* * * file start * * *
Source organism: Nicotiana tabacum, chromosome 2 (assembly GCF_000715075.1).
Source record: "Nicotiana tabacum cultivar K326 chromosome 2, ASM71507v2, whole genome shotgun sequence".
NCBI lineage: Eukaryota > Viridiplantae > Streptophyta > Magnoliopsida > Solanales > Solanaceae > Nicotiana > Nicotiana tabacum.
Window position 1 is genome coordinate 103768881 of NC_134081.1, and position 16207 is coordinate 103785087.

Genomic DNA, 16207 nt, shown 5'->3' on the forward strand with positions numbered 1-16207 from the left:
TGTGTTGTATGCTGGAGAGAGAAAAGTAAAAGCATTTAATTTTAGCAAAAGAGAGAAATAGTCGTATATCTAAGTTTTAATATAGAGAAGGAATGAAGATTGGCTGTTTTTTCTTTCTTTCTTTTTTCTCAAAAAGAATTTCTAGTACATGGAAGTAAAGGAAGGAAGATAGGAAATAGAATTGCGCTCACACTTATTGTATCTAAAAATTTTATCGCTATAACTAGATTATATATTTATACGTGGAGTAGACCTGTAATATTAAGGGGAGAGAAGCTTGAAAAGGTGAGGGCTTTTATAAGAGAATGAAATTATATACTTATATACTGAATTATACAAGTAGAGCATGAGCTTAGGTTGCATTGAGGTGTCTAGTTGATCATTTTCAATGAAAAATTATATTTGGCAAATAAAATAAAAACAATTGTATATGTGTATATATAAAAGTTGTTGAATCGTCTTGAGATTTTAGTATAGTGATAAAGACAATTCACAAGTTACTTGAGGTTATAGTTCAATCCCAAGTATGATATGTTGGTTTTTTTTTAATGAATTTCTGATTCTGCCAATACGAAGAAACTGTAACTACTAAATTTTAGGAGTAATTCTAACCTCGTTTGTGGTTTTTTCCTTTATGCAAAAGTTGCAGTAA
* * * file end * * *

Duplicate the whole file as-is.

Source organism: Nicotiana tabacum, chromosome 2 (assembly GCF_000715075.1).
Source record: "Nicotiana tabacum cultivar K326 chromosome 2, ASM71507v2, whole genome shotgun sequence".
NCBI lineage: Eukaryota > Viridiplantae > Streptophyta > Magnoliopsida > Solanales > Solanaceae > Nicotiana > Nicotiana tabacum.
Window position 1 is genome coordinate 103768881 of NC_134081.1, and position 16207 is coordinate 103785087.

Genomic DNA, 16207 nt, shown 5'->3' on the forward strand with positions numbered 1-16207 from the left:
TGTGTTGTATGCTGGAGAGAGAAAAGTAAAAGCATTTAATTTTAGCAAAAGAGAGAAATAGTCGTATATCTAAGTTTTAATATAGAGAAGGAATGAAGATTGGCTGTTTTTTCTTTCTTTCTTTTTTCTCAAAAAGAATTTCTAGTACATGGAAGTAAAGGAAGGAAGATAGGAAATAGAATTGCGCTCACACTTATTGTATCTAAAAATTTTATCGCTATAACTAGATTATATATTTATACGTGGAGTAGACCTGTAATATTAAGGGGAGAGAAGCTTGAAAAGGTGAGGGCTTTTATAAGAGAATGAAATTATATACTTATATACTGAATTATACAAGTAGAGCATGAGCTTAGGTTGCATTGAGGTGTCTAGTTGATCATTTTCAATGAAAAATTATATTTGGCAAATAAAATAAAAACAATTGTATATGTGTATATATAAAAGTTGTTGAATCGTCTTGAGATTTTAGTATAGTGATAAAGACAATTCACAAGTTACTTGAGGTTATAGTTCAATCCCAAGTATGATATGTTGGTTTTTTTTTAATGAATTTCTGATTCTGCCAATACGAAGAAACTGTAACTACTAAATTTTAGGAGTAATTCTAACCTCGTTTGTGGTTTTTTCCTTTATGCAAAAGTTGCAGTAA